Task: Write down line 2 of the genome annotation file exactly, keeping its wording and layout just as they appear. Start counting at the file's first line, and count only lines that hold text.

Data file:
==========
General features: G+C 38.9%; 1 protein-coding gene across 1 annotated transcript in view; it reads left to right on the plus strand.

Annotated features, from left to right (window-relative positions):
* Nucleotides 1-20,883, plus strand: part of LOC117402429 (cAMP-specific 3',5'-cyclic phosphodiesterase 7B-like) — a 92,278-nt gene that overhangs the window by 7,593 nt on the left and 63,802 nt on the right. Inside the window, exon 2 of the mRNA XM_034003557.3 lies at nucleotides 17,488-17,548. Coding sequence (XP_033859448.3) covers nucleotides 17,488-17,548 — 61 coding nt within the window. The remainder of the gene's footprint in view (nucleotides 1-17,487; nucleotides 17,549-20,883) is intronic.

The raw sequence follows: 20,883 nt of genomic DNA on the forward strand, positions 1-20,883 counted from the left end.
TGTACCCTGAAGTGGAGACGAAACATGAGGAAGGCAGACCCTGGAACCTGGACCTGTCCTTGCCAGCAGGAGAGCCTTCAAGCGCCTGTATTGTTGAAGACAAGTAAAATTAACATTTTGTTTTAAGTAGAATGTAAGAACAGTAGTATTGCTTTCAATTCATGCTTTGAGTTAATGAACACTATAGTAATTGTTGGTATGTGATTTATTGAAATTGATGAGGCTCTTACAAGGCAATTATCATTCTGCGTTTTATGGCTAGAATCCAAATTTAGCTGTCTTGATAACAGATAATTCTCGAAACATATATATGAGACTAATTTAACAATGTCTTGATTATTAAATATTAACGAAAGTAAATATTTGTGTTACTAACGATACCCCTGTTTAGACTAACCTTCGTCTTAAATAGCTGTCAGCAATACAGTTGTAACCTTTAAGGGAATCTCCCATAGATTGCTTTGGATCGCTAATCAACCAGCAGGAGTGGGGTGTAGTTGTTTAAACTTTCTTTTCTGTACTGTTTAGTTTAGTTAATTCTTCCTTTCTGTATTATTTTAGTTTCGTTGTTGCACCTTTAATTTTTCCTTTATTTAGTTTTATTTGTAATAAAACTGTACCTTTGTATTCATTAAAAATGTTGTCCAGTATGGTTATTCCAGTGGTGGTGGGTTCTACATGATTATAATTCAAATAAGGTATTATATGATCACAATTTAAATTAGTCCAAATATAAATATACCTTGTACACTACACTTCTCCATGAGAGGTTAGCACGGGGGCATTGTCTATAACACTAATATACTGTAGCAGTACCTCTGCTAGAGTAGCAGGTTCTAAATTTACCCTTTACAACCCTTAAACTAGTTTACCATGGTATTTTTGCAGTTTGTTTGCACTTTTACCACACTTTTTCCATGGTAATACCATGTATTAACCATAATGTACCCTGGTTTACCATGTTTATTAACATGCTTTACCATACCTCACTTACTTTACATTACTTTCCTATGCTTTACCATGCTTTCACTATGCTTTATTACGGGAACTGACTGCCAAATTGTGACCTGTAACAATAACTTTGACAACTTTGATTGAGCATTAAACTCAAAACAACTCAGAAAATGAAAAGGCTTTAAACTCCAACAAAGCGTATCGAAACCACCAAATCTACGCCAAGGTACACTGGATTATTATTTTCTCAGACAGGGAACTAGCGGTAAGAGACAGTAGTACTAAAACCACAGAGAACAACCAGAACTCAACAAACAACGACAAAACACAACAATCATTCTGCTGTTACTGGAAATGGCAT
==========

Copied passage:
Annotated features, from left to right (window-relative positions):